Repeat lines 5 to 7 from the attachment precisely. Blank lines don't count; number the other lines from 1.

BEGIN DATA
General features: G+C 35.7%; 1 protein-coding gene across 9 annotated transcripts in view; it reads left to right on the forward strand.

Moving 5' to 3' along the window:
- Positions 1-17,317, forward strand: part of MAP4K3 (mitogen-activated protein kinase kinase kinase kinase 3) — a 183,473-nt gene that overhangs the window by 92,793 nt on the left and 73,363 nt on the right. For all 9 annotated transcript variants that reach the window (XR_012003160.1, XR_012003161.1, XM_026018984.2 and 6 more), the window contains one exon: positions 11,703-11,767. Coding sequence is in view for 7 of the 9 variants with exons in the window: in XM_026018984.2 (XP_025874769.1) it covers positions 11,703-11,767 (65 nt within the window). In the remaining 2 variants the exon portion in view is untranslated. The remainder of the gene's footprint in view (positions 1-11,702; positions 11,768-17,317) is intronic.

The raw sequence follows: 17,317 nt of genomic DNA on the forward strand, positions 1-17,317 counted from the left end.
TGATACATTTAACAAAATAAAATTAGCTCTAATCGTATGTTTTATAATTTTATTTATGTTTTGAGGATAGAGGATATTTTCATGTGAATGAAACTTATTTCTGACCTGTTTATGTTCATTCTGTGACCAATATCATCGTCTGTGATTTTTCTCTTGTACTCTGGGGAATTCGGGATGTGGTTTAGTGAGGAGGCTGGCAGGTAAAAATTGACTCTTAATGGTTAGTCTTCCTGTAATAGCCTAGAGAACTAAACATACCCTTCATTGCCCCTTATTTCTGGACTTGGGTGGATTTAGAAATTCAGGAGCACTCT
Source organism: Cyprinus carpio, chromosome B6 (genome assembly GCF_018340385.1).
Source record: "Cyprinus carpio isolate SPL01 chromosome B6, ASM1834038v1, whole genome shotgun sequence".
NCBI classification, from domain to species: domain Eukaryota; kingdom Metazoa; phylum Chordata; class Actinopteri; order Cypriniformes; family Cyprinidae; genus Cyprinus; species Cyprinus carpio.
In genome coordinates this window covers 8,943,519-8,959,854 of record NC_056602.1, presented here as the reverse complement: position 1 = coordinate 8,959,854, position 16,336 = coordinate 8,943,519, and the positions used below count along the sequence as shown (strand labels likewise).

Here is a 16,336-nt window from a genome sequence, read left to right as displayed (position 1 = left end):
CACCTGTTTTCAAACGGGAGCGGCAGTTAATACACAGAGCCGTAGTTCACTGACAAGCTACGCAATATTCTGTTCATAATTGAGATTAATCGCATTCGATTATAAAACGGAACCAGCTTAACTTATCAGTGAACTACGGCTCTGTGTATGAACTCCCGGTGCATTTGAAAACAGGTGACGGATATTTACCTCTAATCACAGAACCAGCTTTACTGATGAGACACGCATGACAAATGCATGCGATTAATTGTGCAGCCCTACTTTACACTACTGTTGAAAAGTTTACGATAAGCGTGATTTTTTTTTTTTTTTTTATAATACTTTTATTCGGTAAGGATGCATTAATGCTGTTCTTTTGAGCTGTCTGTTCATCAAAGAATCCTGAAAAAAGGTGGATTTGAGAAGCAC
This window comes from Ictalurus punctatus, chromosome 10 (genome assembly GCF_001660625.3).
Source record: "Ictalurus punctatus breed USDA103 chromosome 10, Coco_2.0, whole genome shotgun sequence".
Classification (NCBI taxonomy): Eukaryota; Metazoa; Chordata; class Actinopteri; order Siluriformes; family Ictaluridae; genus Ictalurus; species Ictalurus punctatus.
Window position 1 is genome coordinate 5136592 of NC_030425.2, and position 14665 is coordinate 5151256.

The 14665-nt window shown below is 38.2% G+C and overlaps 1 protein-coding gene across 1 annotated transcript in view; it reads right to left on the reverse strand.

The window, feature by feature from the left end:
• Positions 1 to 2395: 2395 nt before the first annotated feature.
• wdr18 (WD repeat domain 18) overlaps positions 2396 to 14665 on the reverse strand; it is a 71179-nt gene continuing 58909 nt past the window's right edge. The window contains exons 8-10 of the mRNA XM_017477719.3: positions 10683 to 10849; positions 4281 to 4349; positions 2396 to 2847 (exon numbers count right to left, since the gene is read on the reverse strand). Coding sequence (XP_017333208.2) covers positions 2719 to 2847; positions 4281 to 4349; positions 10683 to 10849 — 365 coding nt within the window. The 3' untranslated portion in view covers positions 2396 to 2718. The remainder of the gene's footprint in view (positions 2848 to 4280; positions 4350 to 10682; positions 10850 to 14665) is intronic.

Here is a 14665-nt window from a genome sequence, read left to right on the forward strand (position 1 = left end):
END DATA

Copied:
TGATACATTTAACAAAATAAAATTAGCTCTAATCGTATGTTTTATAATTTTATTTATGTTTTGAGGATAGAGGATATTTTCATGTGAATGAAACTTATTTCTGACCTGTTTATGTTCATTCTGTGACCAATATCATCGTCTGTGATTTTTCTCTTGTACTCTGGGGAATTCGGGATGTGGTTTAGTGAGGAGGCTGGCAGGTAAAAATTGACTCTTAATGGTTAGTCTTCCTGTAATAGCCTAGAGAACTAAACATACCCTTCATTGCCCCTTATTTCTGGACTTGGGTGGATTTAGAAATTCAGGAGCACTCT
Source organism: Cyprinus carpio, chromosome B6 (genome assembly GCF_018340385.1).
Source record: "Cyprinus carpio isolate SPL01 chromosome B6, ASM1834038v1, whole genome shotgun sequence".